Master of morphing between personas, Lord Felix invites us to bump, bounce, and reflect through a brazen blend of genres while he navigates the ebb and flow of growing pains.
Hailing from Brockton, Lord Felix (the masked rapper) attracted love from the masses with his bold take on Kaytandra’s “Weight off,” which was released back in 2016. He has since continued to grow his catalog of protean productions while developing his own version of identity through his musical offerings. Felix composed In Bloom, Forever with one particular summer in mind; that summer served as an ode to a season that seemed to flow in every direction. With help from his closest collaborators via the Van Buren collective, Felix slips from bright and bouncy to woeful and waning with an impressive ease. As fragments of his story tether together, Felix’s personal score outlines a sliver of solace in life’s unpredictability. He emphasizes the idea of impermanence, the strengths and shortcomings that greet you with growth, and all of the noise in between.
Drenched in doleful reverby guitars, “Love is Fleeting, I promise” is a dreamy shoegaze-like prelude where Felix introduces the overarching theme of this project: the story of a love found, turned love lost. He raps, “right woman, not the perfect time/spent my whole summer waiting on you/only ever trip to free my mind.” Mourning what could have been, this doleful ballad sets a dim tone- but Felix does not stop here. Midway down the tracklist, he continues to let memories resurface atop Elton John’s, “Bennie and the Jets” signature piano keys on “The Worst Summer Ever”. Spirited and cutting keys slice the air as Felix recounts the moment that they met: “Now you in my life unannounced/now you got me walkin’ with a bounce” to the moment that they fell apart, “Now it’s why we being distant/and why you be acting so different?… this is the worst summer ever!” he cries. A tender moment turns sour as his rose-colored glasses shatter. The summer sprouts into a full view of Felix’s mental innards as his verses spin and spiral; it is more than just a tragic love story.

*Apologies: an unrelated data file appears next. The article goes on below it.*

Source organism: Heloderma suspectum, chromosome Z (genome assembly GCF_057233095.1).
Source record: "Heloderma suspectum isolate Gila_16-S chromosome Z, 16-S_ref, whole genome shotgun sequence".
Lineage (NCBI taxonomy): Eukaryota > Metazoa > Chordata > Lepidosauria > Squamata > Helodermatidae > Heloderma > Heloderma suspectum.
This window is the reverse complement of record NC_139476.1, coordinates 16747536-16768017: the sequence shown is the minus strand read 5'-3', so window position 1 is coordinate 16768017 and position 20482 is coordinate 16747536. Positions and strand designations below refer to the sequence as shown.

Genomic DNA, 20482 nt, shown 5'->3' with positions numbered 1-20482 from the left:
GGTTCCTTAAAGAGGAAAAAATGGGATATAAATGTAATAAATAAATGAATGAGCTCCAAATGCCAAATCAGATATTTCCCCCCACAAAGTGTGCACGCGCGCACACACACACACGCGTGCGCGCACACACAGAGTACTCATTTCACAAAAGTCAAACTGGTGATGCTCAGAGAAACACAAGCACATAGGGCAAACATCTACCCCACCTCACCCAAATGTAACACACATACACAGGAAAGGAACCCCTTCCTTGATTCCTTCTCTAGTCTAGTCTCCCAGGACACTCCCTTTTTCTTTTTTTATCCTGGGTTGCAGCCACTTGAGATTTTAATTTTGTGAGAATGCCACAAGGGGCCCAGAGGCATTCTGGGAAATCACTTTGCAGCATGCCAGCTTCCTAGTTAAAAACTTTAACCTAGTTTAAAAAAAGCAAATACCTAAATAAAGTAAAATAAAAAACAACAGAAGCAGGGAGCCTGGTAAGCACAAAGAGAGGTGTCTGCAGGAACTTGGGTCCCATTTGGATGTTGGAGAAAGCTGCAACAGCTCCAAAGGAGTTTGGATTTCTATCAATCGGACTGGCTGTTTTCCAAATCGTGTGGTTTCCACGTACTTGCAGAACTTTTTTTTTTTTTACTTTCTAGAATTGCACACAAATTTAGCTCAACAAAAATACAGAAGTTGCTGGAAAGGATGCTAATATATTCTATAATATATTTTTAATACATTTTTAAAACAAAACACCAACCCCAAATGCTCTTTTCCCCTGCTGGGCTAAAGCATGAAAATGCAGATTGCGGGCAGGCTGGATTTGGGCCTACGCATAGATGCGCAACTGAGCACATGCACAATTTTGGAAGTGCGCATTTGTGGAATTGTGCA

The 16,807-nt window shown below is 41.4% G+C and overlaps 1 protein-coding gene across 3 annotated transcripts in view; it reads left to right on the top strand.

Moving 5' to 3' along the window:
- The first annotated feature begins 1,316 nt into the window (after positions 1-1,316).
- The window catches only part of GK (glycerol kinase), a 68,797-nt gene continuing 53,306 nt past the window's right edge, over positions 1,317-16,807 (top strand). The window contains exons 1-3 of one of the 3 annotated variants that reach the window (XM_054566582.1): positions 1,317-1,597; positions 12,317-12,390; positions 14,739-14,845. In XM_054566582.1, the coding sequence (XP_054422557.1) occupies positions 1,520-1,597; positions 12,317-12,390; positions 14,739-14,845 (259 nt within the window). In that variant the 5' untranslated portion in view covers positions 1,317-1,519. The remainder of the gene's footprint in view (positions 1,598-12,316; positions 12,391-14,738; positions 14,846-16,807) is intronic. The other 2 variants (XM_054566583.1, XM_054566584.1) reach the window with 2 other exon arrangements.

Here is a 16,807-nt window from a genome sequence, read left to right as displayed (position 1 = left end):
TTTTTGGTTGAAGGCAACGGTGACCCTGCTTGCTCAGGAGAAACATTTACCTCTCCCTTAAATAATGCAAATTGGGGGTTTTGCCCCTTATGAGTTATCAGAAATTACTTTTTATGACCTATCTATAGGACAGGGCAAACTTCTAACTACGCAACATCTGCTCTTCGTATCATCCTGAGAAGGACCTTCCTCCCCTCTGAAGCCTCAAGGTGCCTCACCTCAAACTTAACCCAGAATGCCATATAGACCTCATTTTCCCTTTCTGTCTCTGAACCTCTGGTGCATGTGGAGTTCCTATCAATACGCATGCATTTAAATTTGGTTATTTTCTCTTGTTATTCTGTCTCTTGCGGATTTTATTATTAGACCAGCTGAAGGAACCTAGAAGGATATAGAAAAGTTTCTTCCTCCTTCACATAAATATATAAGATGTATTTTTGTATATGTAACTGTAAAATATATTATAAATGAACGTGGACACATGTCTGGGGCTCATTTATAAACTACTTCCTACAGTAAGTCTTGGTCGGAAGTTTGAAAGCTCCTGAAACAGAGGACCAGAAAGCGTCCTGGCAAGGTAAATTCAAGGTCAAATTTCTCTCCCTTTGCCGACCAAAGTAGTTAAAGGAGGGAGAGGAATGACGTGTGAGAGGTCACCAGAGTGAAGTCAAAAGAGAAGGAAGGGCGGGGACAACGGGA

Dispirited verses delivered with a buoyant bounce allow Felix to explore the complexity of erratic emotions as his love story gives way. However, on tracks like “Spring/Summer ‘99” and “Off Fifth” the rhythm picks up, and Felix paves a path of trap-like beats, but this rebound only revives him for so long. Just a few tracks later, Felix shifts his sights to another part of this love story: the other guy. On “Him,” dispirited trumpets sink Felix into an abyss where it is too dark to dance as he spits, “I want you but you want him and/you like me but I’m not him damn,” but this isn’t where his story ends. On his outro track, “Wilting,” which features a fellow-member of rap collective Van Buren, Jvdas, Felix heads into dejection over this broken love. A vengeful beat fans the flames of rage and regret and Felix shouts, “I hate you, I hate you, that can’t be overstated,” and the transition from self-pity to anger takes shape.
Touring through the major attractions of this summer’s story, In Bloom, Forever reads like a movie; each track’s production relies on the story it holds. Whether it’s finding love, losing love, or everything in-between, this is a work entirely governed by emotion. As this album persists, there is a fixation on the concept of growth. Through this intricate palette of sounds, Felix invites us to find comfort in life’s fluidity.